The world's largest stock photography service has recently taken off the majority of watermarks on their photos online. Getty images has millions upon millions of photos in their stock library and will now allow anyone to use eligible images from their library for business or personal use, but it comes with one stipulation that could be a deal breaker for some.
This bold move by the media giant reminds me of the famous saying "if you can't beat em', join em." The company's recent change in policy is an offensive move in response to the hoards of people online and in social media that are already stealing images from the stock agency. The businesses executive from Getty, Craig Peters, explains "Look, if you want to get a Getty image today, you can find it without a watermark very simply. The way you do that is you go to one of our customer sites and you right-click. Or you go to Google Image search or Bing Image Search and you get it there. And that's what's happening. Our content was everywhere already."
As of right now, Getty is dropping the watermark for the majority of their collection. In order to use an image however, you will need to drop a footer at the bottom of the image with proper credit and link to the appropriate licensing page.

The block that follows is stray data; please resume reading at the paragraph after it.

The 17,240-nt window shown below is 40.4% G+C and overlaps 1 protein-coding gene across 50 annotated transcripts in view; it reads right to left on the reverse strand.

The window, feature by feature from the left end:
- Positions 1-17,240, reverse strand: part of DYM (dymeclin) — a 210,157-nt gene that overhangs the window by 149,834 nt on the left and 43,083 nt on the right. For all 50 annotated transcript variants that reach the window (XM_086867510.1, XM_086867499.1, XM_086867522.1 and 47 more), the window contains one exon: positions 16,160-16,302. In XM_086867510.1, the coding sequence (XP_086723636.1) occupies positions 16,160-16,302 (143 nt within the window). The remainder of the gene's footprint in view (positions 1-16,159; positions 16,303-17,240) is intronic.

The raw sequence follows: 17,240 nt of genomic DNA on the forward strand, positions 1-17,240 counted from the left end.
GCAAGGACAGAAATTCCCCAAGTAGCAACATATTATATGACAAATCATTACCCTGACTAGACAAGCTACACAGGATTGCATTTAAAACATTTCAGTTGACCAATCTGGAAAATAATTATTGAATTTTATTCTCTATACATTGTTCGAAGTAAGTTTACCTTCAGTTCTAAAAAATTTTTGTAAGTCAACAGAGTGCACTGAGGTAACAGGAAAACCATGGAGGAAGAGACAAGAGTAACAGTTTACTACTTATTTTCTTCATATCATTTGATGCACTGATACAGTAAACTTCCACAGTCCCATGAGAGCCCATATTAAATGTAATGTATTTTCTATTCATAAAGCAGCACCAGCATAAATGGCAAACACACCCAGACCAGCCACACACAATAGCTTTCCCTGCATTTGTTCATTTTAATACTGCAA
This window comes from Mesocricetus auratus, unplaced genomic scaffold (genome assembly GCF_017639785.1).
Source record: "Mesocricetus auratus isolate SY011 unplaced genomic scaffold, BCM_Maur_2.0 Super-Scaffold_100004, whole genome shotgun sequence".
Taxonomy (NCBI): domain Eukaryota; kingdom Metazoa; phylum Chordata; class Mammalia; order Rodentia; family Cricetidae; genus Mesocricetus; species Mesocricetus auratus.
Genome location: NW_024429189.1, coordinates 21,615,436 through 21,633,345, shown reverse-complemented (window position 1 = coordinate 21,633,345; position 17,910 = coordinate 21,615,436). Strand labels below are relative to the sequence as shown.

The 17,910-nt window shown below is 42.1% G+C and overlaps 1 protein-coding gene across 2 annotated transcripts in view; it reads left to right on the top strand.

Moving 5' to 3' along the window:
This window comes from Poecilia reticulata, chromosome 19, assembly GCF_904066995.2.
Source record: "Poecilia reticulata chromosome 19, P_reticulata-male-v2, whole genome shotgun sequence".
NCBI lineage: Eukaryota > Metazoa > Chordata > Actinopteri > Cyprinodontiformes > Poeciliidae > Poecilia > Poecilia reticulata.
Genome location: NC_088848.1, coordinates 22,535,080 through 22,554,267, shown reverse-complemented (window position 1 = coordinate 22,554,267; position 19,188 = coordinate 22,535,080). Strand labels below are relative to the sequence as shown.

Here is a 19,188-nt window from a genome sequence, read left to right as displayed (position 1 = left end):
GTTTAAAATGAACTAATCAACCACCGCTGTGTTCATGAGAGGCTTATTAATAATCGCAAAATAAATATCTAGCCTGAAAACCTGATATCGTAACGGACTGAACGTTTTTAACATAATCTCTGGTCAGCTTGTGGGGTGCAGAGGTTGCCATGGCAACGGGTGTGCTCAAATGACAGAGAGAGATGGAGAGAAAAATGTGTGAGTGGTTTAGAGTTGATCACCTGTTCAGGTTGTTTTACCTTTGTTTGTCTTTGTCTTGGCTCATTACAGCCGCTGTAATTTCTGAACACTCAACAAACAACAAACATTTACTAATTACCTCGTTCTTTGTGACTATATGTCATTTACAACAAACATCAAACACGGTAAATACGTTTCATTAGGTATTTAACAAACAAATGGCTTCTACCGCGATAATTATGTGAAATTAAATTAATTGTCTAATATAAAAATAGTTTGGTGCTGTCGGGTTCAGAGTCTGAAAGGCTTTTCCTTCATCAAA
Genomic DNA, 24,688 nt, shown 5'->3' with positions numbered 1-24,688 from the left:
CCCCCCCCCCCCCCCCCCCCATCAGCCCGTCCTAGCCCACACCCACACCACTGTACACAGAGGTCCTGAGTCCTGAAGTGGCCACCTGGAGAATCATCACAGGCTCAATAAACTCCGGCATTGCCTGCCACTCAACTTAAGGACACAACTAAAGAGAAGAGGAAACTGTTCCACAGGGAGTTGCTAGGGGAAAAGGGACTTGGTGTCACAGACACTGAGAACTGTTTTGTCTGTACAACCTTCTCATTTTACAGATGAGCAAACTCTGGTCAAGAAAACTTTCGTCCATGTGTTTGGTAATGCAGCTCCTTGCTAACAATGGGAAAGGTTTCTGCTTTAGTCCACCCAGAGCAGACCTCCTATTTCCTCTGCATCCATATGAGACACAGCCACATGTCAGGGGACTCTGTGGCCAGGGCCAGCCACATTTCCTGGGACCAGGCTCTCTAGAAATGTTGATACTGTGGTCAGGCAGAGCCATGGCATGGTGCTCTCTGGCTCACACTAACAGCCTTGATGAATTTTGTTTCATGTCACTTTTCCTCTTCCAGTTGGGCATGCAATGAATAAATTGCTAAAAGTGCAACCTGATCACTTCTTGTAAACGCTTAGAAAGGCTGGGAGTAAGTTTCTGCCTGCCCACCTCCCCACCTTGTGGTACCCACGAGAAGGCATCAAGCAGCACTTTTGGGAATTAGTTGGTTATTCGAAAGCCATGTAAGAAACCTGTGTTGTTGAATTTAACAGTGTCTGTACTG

On the one hand this is a brilliant move that could potentially bring in more revenue by potentially getting more advertising of their services. On the other hand who wants to advertise their brand, business, or services with a credit link at the bottom of the image? For example, let's say I am a low budget website or social media service that needs 10 images for my website or social media page. Do I really want to have advertisements for Getty Images all over my page? Is it worth the free stock image to now be an advertising website for a stock image agency? In addition, this type of service will give Getty Images the ability to drop in other ads in the embed links of the images to help monetize the free service. This type of embed code is called iframe code and is similar to the ads you see at the bottom of Youtube videos. Do I really want to give Getty Images the ability to control the message and ads on my website or social media site? Is this worth the trade of free images? While they haven't said that they are going to monetize this service, they most certainly could.
Is this free image worth the potential damage it could do to your brand with funky ads and advertisements for Getty Images?
P.S- If you think it's ironic that I didn't use a free Getty Image for the featured image of this post, or anywhere in the post, it is. Who knows what sort of control they would have over what is displayed in the footer.